The Intentional Principal

The best advice I ever received about working as a school administrator came from a great friend and colleague in Idaho’s Treasure Valley. My friend had attended a retirement reception for a gentleman that had been in education for over 40 years, 30 of which as a building administrator. My friend asked him, “How were you able to keep this fire and passion day in and day out in a job that can be so negative and draining?” The answer changed how I thought about my role and what faces me every day at school. The outgoing administrator said, “Discover what gives you energy in your work and do it every day. Be intentional about what you do.”

That’s not getting any easier. Jamie Vollmer, author of the highly acclaimed book Schools Cannot Do it Alone, came up with a list of governmental and societal responsibilities that for one reason or another have become part of the to-do list for school administrators. Since the late 1980s, Vollmer estimates that at least 51 new school initiatives have been added to that list, and the trend is not slowing down.  Using Vollmer’s data, by the time this new rising generation of school leaders reaches retirement age, approximately 30 more items will be added to the principal job’s description, with the assumption that not a single minute will be added to a school calendar that is over six decades old. Beyond this growing list of responsibilities, national statistics cite a risk of higher burnout and growing rates of depression among school principals. With this in mind, we must ask whether this new generation of administrators will even make it to retirement.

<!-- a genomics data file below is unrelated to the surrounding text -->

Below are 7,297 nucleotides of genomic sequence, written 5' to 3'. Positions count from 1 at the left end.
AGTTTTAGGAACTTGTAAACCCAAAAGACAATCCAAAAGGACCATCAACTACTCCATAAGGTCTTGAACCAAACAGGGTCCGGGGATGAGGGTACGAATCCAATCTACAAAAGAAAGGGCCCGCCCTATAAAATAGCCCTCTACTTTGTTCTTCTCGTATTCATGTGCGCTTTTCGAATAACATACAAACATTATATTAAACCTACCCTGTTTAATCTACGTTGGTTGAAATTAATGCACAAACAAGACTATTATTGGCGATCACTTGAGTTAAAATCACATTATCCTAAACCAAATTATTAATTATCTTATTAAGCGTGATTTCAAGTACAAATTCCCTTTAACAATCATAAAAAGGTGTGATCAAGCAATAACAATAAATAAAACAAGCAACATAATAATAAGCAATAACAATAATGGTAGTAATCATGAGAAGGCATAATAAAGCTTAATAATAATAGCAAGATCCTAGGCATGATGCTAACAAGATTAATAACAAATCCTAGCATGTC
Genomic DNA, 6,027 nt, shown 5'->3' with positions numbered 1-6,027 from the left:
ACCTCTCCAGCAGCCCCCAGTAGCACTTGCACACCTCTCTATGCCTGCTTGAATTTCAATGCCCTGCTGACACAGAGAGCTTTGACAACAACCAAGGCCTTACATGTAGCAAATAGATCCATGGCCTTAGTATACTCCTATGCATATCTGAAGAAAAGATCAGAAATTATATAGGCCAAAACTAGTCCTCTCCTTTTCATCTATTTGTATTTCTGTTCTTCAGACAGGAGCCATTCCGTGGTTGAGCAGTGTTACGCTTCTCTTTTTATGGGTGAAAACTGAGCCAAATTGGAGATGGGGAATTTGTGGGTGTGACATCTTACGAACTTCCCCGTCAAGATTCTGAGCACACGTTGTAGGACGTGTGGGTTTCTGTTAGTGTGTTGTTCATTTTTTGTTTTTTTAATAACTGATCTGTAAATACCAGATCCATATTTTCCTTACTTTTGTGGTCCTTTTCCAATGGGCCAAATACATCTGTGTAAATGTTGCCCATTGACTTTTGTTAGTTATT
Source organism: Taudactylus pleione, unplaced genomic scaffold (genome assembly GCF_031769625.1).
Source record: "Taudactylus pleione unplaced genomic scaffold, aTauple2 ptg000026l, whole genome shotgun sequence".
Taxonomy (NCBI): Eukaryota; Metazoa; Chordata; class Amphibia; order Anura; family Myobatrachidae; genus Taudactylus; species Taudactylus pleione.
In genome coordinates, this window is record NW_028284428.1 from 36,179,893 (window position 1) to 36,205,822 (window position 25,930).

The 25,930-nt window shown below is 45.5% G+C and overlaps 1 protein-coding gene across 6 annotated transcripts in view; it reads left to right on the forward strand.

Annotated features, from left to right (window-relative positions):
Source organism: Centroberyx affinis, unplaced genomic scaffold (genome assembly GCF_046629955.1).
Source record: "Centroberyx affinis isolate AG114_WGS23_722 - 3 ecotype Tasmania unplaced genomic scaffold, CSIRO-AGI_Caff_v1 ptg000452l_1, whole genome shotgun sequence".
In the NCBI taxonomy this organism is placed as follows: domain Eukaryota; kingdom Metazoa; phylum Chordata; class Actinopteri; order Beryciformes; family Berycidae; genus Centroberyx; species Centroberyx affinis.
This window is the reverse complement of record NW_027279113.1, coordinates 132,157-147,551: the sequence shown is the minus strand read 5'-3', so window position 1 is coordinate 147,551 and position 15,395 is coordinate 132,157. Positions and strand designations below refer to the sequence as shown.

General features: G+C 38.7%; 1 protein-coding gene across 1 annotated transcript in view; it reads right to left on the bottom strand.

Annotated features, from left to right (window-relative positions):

How do we keep our passion and energy and reduce the risk of burnout, while handling the ever-increasing pile of responsibilities and state and federal mandates? I think the retired educator from the Treasure Valley found the two things that can lead to successful and long-lasting careers in school administration. First, find what gives you energy at your job and do it often. Second, be intentional about your work.

For example, if being in classrooms gives you energy, intentionally put it in your weekly work schedule. If finding ways to recognize students for good behavior, grades, or attendance gives you energy, make it a must-have in your monthly list of things to get done. If just being around kids in any capacity is what excites you to come to school every morning, make it an untouchable and sacred part of every day. Accept invitations from your teachers or just invite yourself to participate in mock job interviews in speech classes, judge history projects, be part of reading day, or be present when students present their business ideas to the simulated Shark Tank investors. Whatever gives you that fire and reminds you why you got into education, you must do it!

We have a tough job as administrators, and it is only getting more stressful and more demanding. We have to be more purposeful about what we do each day and specifically add things that will give us the desire and ability to be the administrators we need to be for our students and teachers. As the veteran school leader said, “Discover what gives you energy in your work and do it every day. Be intentional about what you do.”

Andrew Wray is currently the vice principal at Burley High School (BHS) in Burley, ID, and has been in that position for five years. He was recently named the 2019 Idaho Assistant Principal of the Year. Prior to joining the administration at BHS, he was a junior high school social studies teacher for seven years. In addition to working at his current job, he is also an online principal for Idaho Digital Learning Academy and the Director of the Idaho Association of Student Councils. 

Leave a Comment

Your email address will not be published.